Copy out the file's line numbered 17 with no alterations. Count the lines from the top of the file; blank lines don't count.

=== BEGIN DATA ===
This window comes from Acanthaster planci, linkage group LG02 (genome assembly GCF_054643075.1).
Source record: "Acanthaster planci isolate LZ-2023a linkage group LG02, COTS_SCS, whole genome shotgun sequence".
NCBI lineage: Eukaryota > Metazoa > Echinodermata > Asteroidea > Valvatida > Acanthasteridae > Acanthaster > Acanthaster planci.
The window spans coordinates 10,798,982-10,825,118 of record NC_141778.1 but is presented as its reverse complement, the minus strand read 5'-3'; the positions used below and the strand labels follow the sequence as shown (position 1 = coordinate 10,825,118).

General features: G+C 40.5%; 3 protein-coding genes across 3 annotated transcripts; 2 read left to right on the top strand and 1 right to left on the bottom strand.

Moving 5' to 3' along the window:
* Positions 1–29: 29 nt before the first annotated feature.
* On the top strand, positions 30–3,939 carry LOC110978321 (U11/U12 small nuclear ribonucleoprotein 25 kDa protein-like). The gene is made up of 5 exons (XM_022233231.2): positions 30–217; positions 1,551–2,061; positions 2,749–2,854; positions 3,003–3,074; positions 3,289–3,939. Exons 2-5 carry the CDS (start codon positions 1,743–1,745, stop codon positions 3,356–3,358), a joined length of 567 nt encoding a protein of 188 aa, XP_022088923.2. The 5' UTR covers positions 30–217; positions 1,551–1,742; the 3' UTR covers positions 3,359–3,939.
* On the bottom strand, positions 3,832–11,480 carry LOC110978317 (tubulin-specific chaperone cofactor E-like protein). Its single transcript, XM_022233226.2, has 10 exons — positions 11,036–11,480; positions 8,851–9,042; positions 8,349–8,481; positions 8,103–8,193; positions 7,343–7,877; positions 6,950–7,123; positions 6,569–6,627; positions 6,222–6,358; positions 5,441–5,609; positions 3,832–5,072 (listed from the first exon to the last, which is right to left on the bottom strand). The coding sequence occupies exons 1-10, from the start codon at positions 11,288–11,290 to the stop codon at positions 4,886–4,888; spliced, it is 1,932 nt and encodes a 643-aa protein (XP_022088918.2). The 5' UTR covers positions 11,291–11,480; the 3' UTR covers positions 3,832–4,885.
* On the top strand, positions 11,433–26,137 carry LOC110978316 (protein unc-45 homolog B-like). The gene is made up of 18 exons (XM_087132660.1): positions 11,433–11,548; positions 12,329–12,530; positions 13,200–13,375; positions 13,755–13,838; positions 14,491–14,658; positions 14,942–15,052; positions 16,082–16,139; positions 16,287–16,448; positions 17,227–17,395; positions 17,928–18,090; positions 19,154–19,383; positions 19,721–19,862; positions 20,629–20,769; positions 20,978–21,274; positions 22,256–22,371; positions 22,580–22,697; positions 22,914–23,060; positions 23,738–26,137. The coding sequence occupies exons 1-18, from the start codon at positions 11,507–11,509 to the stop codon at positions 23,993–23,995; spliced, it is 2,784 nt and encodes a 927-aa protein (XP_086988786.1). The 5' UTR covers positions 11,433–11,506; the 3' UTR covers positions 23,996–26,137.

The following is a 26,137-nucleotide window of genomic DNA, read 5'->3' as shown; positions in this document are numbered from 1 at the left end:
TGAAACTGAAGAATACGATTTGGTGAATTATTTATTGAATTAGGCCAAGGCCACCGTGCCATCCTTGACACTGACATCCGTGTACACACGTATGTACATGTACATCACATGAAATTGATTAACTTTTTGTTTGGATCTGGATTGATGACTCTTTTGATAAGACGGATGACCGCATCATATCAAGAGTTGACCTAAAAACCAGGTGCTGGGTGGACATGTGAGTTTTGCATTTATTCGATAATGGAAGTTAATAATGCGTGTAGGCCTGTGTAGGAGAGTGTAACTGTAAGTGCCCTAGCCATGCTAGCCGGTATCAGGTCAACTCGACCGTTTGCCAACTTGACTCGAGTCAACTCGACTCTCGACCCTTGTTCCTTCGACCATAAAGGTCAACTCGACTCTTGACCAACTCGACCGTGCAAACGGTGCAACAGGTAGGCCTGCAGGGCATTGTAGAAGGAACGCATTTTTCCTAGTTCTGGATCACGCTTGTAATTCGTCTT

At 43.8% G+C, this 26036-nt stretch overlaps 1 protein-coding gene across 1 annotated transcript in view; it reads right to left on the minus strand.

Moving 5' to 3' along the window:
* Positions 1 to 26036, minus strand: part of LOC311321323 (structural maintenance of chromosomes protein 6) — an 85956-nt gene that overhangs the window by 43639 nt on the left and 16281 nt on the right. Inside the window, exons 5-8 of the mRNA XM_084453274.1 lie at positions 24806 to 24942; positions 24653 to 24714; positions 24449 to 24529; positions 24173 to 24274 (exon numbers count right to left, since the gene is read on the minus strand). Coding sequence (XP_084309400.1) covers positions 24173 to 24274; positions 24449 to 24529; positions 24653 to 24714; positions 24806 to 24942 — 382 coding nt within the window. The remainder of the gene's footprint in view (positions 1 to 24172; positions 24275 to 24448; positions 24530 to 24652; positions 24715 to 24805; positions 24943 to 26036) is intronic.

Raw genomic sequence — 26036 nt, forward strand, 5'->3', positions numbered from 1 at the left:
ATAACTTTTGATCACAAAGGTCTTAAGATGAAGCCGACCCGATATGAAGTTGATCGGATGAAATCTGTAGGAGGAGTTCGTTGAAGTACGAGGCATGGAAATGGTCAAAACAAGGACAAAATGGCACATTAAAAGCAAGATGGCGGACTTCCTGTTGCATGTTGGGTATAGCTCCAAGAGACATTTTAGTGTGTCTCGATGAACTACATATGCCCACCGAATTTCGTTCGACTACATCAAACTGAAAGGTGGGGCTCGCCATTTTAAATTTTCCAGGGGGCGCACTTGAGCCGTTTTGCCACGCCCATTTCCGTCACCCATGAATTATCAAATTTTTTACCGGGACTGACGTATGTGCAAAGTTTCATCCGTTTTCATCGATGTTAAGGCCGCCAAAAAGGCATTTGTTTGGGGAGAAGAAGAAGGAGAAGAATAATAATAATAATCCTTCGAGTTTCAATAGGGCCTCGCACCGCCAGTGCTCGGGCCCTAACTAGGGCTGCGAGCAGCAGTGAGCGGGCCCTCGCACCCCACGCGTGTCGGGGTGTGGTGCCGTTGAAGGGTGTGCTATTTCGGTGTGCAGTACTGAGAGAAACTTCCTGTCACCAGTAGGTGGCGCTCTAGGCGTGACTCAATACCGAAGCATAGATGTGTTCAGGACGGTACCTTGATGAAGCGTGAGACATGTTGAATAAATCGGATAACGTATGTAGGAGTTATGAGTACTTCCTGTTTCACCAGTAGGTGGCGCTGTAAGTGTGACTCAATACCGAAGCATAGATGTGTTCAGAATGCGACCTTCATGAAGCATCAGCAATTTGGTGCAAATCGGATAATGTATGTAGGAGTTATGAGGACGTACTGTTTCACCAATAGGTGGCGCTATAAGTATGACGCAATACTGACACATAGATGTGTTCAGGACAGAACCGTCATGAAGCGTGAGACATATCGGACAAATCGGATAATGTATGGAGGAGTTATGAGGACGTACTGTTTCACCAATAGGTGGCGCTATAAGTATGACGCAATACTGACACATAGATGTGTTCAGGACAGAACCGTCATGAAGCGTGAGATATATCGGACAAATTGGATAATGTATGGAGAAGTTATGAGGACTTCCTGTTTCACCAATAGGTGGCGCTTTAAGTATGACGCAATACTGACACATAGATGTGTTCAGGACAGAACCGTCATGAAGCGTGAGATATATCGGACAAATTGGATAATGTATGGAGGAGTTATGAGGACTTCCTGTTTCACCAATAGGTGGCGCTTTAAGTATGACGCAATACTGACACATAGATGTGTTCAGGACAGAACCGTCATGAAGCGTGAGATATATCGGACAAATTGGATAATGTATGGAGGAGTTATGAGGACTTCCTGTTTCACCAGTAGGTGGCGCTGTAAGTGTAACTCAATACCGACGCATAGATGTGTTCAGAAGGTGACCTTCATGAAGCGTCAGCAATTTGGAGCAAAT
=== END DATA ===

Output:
ATAACTTTTGATCACAAAGGTCTTAAGATGAAGCCGACCCGATATGAAGTTGATCGGATGAAATCTGTAGGAGGAGTTCGTTGAAGTACGAGGCATGGAAATGGTCAAAACAAGGACAAAATGGCACATTAAAAGCAAGATGGCGGACTTCCTGTTGCATGTTGGGTATAGCTCCAAGAGACATTTTAGTGTGTCTCGATGAACTACATATGCCCACCGAATTTCGTTCGACTACATCAAACTGAAAGGTGGGGCTCGCCATTTTAAATTTTCCAGGGGGCGCACTTGAGCCGTTTTGCCACGCCCATTTCCGTCACCCATGAATTATCAAATTTTTTACCGGGACTGACGTATGTGCAAAGTTTCATCCGTTTTCATCGATGTTAAGGCCGCCAAAAAGGCATTTGTTTGGGGAGAAGAAGAAGGAGAAGAATAATAATAATAATCCTTCGAGTTTCAATAGGGCCTCGCACCGCCAGTGCTCGGGCCCTAACTAGGGCTGCGAGCAGCAGTGAGCGGGCCCTCGCACCCCACGCGTGTCGGGGTGTGGTGCCGTTGAAGGGTGTGCTATTTCGGTGTGCAGTACTGAGAGAAACTTCCTGTCACCAGTAGGTGGCGCTCTAGGCGTGACTCAATACCGAAGCATAGATGTGTTCAGGACGGTACCTTGATGAAGCGTGAGACATGTTGAATAAATCGGATAACGTATGTAGGAGTTATGAGTACTTCCTGTTTCACCAGTAGGTGGCGCTGTAAGTGTGACTCAATACCGAAGCATAGATGTGTTCAGAATGCGACCTTCATGAAGCATCAGCAATTTGGTGCAAATCGGATAATGTATGTAGGAGTTATGAGGACGTACTGTTTCACCAATAGGTGGCGCTATAAGTATGACGCAATACTGACACATAGATGTGTTCAGGACAGAACCGTCATGAAGCGTGAGACATATCGGACAAATCGGATAATGTATGGAGGAGTTATGAGGACGTACTGTTTCACCAATAGGTGGCGCTATAAGTATGACGCAATACTGACACATAGATGTGTTCAGGACAGAACCGTCATGAAGCGTGAGATATATCGGACAAATTGGATAATGTATGGAGAAGTTATGAGGACTTCCTGTTTCACCAATAGGTGGCGCTTTAAGTATGACGCAATACTGACACATAGATGTGTTCAGGACAGAACCGTCATGAAGCGTGAGATATATCGGACAAATTGGATAATGTATGGAGGAGTTATGAGGACTTCCTGTTTCACCAATAGGTGGCGCTTTAAGTATGACGCAATACTGACACATAGATGTGTTCAGGACAGAACCGTCATGAAGCGTGAGATATATCGGACAAATTGGATAATGTATGGAGGAGTTATGAGGACTTCCTGTTTCACCAGTAGGTGGCGCTGTAAGTGTAACTCAATACCGACGCATAGATGTGTTCAGAAGGTGACCTTCATGAAGCGTCAGCAATTTGGAGCAAAT